EEPP: Features

Features for Version 2.0.5 (Released June, 2004)

Version 2.0.5 added an improved help file content and operation. An issue that sometimes caused the wrong description to be displayed when “More Info” was clicked in the Task Edit dialog box was fixed. The calculated energy element values were not altered.

Features for Version 2.0.4 (Released February, 2004)

Version 2.0.4 fixed a system dll file error. The calculated energy element values were not altered.

Features for Version 2.0.3 (Released December, 2003)

Version 2.0.3 included several changes, improvements, and corrections as listed. The calculated energy element values were not altered.

  1. License acceptance and registration number entry have been added to simplify procurement and distribution.
  2. A demo mode has been created to allow prospective licensees to test the program. The program can now be downloaded from this website.
  3. Corrected a problem which would occur if a quotation mark was specified in a comment.
  4. Corrected a problem which would occur if a distance or other task parameter greater than 999 was entered.
  5. Improved Tab orders in all dialog windows. Improved right-click support. Improved cut/copy/paste.

Features for Version 2.0.2 (Released August, 2002)

Version 2.0.2 increased the maximum repetition rate of an element to from 999 to 9999. The calculated energy element values were not altered.

Features for Version 2.0.1 (Released October, 2001)

Version 2.0.1 fixed a minor bug discovered after the release of version 2.0. The calculated energy element values were not altered.

Features for Version 2.0 (Released October, 2001)

Version 2.0 of the EEPP included many new features designed to improve the user interface and make the program easier to use. Significant changes for those familiar with version 1.0 of the EEPP included:

  1. The program was updated to a 32 bit application which runs under Windows 95, 98, ME, NT or 2000.
  2. The program was expanded to estimate the energy to perform a job having multiple tasks, as in job rotation, or to include rest and lunch breaks in the shift average.

Program Inputs

  • Subject’s gender and weight
  • List of activity elements (e.g. lift, push, carry)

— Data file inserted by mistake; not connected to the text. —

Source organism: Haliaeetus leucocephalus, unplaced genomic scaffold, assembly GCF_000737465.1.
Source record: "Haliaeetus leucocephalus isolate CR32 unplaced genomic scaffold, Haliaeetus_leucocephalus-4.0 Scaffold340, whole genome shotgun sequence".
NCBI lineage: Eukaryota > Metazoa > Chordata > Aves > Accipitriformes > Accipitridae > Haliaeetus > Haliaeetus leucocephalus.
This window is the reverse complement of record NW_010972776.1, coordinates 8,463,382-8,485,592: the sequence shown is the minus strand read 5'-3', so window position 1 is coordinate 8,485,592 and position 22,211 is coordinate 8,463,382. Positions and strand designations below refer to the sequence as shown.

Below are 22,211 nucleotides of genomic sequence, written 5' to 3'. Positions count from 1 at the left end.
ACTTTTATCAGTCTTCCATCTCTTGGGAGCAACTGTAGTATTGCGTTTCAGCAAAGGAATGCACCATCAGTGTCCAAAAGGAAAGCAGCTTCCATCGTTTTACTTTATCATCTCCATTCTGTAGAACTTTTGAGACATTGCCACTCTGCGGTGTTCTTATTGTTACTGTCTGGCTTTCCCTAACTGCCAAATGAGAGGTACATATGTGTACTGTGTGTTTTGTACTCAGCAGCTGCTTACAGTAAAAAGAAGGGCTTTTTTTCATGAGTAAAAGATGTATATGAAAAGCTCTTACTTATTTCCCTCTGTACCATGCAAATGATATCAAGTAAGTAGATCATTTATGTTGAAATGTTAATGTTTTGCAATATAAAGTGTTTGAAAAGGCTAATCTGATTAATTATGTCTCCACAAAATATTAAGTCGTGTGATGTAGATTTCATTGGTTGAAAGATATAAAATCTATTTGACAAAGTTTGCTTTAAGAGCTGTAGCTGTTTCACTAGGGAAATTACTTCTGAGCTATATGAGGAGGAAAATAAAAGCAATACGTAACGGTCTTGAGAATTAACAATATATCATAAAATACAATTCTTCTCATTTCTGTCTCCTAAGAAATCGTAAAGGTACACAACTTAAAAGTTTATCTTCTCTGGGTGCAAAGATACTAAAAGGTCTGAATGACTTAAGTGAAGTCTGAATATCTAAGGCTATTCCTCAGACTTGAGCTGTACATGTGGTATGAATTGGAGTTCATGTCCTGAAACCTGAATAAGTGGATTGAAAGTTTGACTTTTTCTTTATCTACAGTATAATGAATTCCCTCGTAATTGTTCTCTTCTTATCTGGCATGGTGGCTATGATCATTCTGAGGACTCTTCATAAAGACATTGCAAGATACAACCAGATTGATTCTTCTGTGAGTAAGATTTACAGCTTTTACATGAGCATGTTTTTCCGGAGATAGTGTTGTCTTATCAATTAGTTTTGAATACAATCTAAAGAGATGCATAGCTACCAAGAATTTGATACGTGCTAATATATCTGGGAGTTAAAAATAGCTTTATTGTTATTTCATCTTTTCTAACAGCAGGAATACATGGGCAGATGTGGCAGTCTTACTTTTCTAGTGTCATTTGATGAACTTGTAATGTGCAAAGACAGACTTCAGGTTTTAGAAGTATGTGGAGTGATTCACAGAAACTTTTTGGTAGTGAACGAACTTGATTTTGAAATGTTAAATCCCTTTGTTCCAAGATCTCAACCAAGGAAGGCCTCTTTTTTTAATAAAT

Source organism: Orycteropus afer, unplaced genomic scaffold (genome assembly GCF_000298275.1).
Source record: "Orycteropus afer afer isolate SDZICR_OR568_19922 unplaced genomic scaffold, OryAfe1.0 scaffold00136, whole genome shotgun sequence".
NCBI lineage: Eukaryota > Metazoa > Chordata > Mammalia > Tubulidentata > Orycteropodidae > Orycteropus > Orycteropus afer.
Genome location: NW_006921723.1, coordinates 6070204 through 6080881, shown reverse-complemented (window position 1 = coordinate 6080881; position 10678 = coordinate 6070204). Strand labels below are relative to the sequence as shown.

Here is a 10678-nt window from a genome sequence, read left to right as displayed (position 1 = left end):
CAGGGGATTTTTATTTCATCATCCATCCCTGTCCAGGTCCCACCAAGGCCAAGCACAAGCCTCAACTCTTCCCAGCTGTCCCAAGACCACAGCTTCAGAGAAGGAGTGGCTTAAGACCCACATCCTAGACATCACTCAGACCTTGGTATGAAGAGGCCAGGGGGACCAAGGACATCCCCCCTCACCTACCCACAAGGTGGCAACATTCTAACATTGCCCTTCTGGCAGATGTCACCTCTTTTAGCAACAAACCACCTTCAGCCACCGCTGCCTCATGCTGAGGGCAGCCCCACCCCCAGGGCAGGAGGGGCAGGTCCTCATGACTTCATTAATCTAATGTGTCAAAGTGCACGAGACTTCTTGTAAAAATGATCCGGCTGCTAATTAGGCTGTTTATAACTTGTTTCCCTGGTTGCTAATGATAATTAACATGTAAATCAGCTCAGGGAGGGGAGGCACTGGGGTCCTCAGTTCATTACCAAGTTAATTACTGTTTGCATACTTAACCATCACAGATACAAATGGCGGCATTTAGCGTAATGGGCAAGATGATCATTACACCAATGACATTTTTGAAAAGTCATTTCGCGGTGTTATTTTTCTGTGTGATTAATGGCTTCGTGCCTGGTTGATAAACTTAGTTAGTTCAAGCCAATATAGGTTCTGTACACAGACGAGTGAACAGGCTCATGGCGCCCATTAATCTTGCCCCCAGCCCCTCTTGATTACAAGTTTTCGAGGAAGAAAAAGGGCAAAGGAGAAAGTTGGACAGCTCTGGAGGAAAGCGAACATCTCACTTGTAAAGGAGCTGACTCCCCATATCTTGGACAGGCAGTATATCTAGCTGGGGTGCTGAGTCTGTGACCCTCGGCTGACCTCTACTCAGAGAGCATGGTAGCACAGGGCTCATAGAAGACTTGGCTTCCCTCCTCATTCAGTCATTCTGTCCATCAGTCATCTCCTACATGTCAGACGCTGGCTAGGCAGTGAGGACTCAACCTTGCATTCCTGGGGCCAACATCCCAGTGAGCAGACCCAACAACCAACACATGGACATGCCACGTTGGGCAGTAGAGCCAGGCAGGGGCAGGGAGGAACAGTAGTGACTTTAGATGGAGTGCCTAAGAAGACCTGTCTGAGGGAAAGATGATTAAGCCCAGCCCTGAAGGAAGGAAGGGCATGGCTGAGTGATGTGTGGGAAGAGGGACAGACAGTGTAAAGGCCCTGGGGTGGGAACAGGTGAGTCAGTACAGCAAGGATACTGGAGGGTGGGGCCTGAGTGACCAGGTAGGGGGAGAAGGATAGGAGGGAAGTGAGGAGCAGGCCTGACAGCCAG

• Parameters specific to activity elements (e.g. frequency, weight of load, distance carried)

Program Outputs

  • Listing of activity elements with their corresponding energy expenditure
  • Calculation of the total energy expenditure rate for the job in Kcal/minute or METS
  • Data can be viewed on screen, printed, or written to a file for later recall or for inclusion in a report.

Individual tasks available for job analysis

Posture Tasks:

  • Standing
  • Standing bent
  • Sitting

Incremental Tasks:

  • Lifts or lowers:
    • Stoop – knees straight, back bent
    • Squat – knees bent, back straight
    • Semisquat – knees and back bent
    • Arm lift – Hands above 32 inches
    • One handed – Hands above 32 inches
  • Walks:
    • Level surface
    • Inclined surface
  • Carries or holds:
    • Arms length at sides
    • Against waist at sides
  • Pushes or pulls:
    • Horizontal direction
    • Forward direction
    • Inertial Load – Forward/Backward
    • Inertial Load – Sideways
  • Hand work – General:
    • Light (writing)
    • Heavy (gear assembly)
  • Arm work – Lateral:
    • 180 degrees – one or both hands
    • 90 degrees – standing
    • 90 degrees – sitting one or both hands
    • 180 degrees – inertial load
    • 90 degrees – inertial load
  • Arm work – Horizontal:
    • Standing
    • Sitting
  • Arm work – General:
    • Light one hand (filing metal)
    • Light both hands (planing wood)
    • Heavy one hand (hammering nails)
    • Heavy both hands (upholstering)
    • Inertial loads